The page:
Autopilot is a term that describes when we think and behave in unaware ways that are not of our choosing. Usually when I introduce the concept of autopilot in my executive education programs, participants quickly assume that it is a universally "bad" phenomenon. I would argue that it is neither universally "good" nor "bad" to be on autopilot. However, it is very human. Being in an automatic state is how we cope with limited attentional resources in a world filled with seemingly endless stimuli. For example, as you read this blog, you don't need to focus on how you scan the screen, or sit in your chair, and you likely didn't have to consider the best way to click the link that led you to this page. That would be a waste of brain power and energy. Many automatic thoughts and behaviors help us to survive and thrive.
That being said, there are also times that autopilot hurts our effectiveness. In fact, I believe that. If there is a consistent theme that I notice with executives, it is that they are stretched thin and maxed out. In terms of being intentional or automatic, more work usually means more autopilot. That is, unless you are strategic about when to turn off autopilot and make different choices. This is why I like to ask leaders the following question: "when does being on auto-pilot hinder your effectiveness?" Hint: your first few answers to this question may not be your most powerful ones.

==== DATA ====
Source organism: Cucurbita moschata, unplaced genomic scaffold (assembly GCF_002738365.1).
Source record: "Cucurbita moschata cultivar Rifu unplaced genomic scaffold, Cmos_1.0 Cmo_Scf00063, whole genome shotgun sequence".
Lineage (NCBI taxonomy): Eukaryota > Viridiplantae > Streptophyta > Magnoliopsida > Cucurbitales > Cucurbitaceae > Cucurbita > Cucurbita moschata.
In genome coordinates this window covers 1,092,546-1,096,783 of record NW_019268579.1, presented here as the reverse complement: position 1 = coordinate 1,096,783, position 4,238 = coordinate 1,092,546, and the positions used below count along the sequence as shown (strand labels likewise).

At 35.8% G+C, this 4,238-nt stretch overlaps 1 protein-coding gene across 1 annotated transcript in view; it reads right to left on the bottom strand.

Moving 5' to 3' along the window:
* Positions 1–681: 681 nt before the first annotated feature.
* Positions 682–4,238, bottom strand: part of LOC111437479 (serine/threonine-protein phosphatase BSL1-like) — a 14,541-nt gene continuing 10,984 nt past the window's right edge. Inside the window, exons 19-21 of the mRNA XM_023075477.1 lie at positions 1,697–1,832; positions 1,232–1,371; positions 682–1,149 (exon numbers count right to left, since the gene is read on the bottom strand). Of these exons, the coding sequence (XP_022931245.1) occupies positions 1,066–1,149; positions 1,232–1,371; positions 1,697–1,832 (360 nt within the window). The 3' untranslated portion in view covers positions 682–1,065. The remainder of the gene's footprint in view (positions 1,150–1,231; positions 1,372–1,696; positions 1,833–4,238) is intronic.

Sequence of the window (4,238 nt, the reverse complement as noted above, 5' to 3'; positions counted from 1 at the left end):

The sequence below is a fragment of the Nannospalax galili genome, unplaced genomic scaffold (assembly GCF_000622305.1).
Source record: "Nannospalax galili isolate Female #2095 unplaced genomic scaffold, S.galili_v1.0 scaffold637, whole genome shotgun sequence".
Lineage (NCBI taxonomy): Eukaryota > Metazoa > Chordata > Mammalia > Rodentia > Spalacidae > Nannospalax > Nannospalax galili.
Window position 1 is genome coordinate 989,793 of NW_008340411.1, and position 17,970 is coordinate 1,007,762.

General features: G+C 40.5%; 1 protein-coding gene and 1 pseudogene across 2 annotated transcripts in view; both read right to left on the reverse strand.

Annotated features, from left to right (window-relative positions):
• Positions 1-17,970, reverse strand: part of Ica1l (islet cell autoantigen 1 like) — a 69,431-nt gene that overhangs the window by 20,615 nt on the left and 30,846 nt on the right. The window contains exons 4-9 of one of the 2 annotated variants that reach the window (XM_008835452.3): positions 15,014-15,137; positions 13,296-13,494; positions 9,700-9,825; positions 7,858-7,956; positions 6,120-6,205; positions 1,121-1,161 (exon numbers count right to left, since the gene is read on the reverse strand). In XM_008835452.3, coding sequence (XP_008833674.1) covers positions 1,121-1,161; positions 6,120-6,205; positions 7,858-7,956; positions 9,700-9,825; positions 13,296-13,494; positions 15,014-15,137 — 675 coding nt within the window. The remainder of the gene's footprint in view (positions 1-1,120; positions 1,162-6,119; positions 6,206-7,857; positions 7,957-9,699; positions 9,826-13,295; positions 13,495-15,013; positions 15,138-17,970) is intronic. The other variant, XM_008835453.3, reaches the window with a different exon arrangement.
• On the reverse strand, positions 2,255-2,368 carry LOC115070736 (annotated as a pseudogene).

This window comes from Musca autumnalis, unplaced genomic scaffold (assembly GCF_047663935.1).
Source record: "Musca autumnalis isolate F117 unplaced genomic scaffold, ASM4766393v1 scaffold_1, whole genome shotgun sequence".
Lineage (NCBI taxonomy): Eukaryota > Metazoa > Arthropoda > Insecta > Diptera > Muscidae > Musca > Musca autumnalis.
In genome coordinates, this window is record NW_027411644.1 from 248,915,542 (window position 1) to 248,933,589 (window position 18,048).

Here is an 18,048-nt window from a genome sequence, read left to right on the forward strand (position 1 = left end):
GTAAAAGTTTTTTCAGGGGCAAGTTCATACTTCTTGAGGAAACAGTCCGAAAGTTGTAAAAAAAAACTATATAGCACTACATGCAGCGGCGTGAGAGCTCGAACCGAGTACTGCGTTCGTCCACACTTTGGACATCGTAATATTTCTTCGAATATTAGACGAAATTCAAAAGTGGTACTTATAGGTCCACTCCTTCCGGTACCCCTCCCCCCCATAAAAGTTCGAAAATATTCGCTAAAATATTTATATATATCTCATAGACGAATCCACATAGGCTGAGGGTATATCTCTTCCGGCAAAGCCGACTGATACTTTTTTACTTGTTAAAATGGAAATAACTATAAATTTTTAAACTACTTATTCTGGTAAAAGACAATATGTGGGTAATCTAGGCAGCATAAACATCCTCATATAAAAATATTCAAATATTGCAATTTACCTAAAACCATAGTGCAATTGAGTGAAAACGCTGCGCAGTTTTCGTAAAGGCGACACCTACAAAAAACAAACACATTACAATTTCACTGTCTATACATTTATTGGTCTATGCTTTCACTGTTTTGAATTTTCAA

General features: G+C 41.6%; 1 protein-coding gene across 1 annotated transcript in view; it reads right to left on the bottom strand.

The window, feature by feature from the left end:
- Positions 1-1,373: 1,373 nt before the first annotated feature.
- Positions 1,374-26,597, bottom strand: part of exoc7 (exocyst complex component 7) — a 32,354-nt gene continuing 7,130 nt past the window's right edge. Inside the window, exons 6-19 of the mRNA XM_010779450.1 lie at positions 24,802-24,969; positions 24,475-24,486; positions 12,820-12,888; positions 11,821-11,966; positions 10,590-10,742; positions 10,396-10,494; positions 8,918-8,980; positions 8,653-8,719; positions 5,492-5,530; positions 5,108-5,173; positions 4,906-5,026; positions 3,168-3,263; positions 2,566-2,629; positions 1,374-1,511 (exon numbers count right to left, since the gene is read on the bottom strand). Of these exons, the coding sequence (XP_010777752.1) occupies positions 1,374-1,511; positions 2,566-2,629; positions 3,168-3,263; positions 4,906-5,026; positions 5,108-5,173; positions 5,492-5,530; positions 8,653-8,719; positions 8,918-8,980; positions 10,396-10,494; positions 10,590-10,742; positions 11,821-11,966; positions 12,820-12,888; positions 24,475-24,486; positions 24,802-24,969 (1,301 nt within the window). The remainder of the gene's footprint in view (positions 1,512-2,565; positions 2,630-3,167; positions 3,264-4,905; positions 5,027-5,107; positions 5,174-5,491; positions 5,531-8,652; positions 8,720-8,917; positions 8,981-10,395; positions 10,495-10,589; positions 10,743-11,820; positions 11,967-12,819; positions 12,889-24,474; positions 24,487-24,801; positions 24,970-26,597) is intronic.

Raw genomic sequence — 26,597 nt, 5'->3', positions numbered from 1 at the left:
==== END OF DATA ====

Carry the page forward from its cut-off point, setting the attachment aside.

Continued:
To be sure, the brain is deceptive, so during the times that you would like to be more intentional, it is unlikely that you will think "wait a minute, I'm really being automatic when I shouldn't be." Such a thought accompanies awareness, not automaticity. Instead, being on autopilot manifests in ways that feel very natural. Below are four faces of autopilot that deceptively hinder effectiveness, and some corresponding suggestions to help:
1. Preferring a person, place, or thing. Ask yourself what discomfort you may be avoiding that is hindering your effectiveness.
2. Believing something that feels emotionally right. Consider multiple perspectives and the complexity of a given situation.
3. Feeling defensive and/or proud. Focus on the choices you are making that may be hindering your potential.
4. Dwelling on a future objective. Think through the planning required for success rather than worrying or imagining negative scenarios.
Remember, to act automatically is to be human. Try becoming aware of one or two specific instances in which shutting off autopilot can create value, and then choose alternative thoughts and behaviors.